Features | Seniors: We tell ourselves stories in order to age

When a high school invites the town’s grannies to speak, generational barriers are temporarily bridged

I disliked all high school events. I couldn’t stand all the gatherings when everyone’s parents except mine went to see their kids perform crappy dances or tasteless songs. Year after year and during the nine years I studied at that school, I saw countless nuclear families singing the same old dusty lines of holiday songs, until a poster with the headline “invite your grandparents” came out. One student thought that it would be a great idea to have a space where senior citizens – or grannies, as we called them in my hometown – could tell us anecdotes about their lives that could be useful for us in the future. The idea didn’t really appeal to the cool kids, but I thought it was a very clever event that would finally let us know what our ancestors thought and did when they were our age.

We were all encouraged to invite our grannies – my grandmother didn’t want to participate, but she agreed to come with me. It was a theatre with about 400 people, a stage, a chair, and a microphone – nothing else. The first woman who sat on stage told us a story of when her best friend was turning 15. In our culture, turning 15 is a great celebration for reasons that now are quite invalid, but the party remains. She said that she had saved money for a long time to buy a beautiful dress to honour her friend’s 15th. With sparkling eyes lost in the past, she described her outfit: a big, summery, lavender hat with a white feather, a perfect-fitting knee-long lavender skirt, and a perfect-fitting lavender jacket.

The day of the party, she had her hair done, put on nice make-up with beautiful purple eye shadow, and the first thing she saw when she walks into the party was her best friend, the birthday girl, with the exact same outfit. She ran away from the place fearing that other guests would see her, because she didn’t want to make her friend look bad. She went back home and put an old navy blue suit with old shoes, and came back to the party, defeated. Her friend, she said, looked disappointed, but she smiled naïvely and joined the celebration. Her friend still doesn’t know anything about the dress.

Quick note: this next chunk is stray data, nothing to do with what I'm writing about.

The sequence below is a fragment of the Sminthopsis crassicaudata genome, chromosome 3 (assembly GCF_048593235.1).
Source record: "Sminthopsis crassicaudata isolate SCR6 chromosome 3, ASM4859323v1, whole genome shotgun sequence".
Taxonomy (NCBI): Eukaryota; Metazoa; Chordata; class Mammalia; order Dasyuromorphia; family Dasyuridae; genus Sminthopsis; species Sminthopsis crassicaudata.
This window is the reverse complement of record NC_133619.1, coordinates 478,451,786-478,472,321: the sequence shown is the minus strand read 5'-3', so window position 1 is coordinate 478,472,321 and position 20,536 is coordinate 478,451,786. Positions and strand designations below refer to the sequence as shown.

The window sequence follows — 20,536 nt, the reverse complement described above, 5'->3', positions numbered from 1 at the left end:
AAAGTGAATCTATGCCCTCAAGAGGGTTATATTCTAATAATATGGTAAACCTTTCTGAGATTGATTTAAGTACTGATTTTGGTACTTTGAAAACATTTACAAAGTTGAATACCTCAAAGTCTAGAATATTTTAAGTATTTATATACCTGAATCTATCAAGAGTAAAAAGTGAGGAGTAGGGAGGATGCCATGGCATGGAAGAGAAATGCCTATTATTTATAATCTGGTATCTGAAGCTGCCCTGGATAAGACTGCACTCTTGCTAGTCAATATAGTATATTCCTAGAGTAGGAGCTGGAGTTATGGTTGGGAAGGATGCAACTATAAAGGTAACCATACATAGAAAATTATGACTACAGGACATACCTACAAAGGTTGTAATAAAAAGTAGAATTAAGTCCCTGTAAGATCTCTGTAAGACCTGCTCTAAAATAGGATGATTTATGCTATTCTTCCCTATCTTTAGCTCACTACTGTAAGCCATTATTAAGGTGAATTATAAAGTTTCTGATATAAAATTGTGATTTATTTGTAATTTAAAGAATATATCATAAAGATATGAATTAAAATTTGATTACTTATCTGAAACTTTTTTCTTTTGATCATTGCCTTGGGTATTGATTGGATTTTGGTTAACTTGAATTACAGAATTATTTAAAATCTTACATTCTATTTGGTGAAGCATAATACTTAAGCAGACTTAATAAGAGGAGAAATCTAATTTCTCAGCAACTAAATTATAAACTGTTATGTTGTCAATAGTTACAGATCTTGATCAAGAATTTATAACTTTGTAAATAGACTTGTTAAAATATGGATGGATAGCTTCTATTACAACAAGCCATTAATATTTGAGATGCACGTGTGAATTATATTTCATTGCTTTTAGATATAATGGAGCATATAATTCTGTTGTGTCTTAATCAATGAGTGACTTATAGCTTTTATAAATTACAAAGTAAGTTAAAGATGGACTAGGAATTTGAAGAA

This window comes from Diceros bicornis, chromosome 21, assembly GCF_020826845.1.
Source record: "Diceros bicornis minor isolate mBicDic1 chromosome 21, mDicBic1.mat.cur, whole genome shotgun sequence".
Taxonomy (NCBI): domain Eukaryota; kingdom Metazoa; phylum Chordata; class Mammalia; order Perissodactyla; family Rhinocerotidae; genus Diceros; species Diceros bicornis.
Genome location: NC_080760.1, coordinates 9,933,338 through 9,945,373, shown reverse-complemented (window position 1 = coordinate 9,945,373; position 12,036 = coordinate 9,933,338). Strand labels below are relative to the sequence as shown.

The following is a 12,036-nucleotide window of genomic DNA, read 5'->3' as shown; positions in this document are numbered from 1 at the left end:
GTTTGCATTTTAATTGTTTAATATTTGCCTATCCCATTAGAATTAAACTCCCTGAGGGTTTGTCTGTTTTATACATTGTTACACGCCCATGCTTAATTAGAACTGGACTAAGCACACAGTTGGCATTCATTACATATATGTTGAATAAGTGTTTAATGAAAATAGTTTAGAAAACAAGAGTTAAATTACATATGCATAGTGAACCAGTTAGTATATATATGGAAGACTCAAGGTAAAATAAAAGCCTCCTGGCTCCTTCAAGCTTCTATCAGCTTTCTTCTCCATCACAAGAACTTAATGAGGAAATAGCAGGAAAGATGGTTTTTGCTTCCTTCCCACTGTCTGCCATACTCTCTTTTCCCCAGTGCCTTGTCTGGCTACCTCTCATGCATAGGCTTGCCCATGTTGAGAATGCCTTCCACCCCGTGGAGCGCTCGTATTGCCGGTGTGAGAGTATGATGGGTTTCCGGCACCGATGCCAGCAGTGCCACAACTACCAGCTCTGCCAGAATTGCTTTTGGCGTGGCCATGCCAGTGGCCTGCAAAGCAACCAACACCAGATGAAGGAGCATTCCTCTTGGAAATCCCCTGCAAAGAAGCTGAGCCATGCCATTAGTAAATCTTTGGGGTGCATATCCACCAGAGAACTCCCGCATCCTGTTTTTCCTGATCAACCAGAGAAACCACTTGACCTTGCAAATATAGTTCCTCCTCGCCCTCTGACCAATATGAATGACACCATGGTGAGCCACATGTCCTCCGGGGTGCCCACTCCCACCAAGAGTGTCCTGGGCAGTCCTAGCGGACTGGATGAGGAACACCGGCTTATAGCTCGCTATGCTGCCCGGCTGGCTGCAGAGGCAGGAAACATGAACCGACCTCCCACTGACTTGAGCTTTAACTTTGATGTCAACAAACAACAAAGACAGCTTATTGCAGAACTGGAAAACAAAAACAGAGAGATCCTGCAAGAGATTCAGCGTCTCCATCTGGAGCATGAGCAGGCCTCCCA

The second guest was also a woman, with long, silver-braided hair and a beautiful, sincere smile. Her story was this: when she was little, a school had just opened in her town. Even though her mother allowed her to go to school, she couldn’t afford a notebook, a pencil, or anything to write on or with. The day before school started, she grabbed a wooden box and filled it with sand from the beach. On her first day of classes they learned the alphabet, but she couldn’t fill in all the letters in her little sandboard.

After a couple classes, she realized trying to fit as many letters as possible and then erasing them all to put new ones in was pointless, so every day she would draw one and trace it over and over again on the little board until she memorized it. She said that her index finger was always very painful but she was so happy to go to school and to be able to learn, that she never really cared.

Most of us would consider this type of event a great opportunity for students to see how such simple things in life can bring great happiness. Instead, I thought what a great opportunity it was to make grannies feel like people enjoy listening to their life experiences.

I see my grandmother as a possessor of great knowledge – not as in cellular biology or political science, but as the storyteller that could understand many of my experiences. But there is a barrier that prevents us from speaking. I wish we had a small-scale everyday-event like this in our lives.


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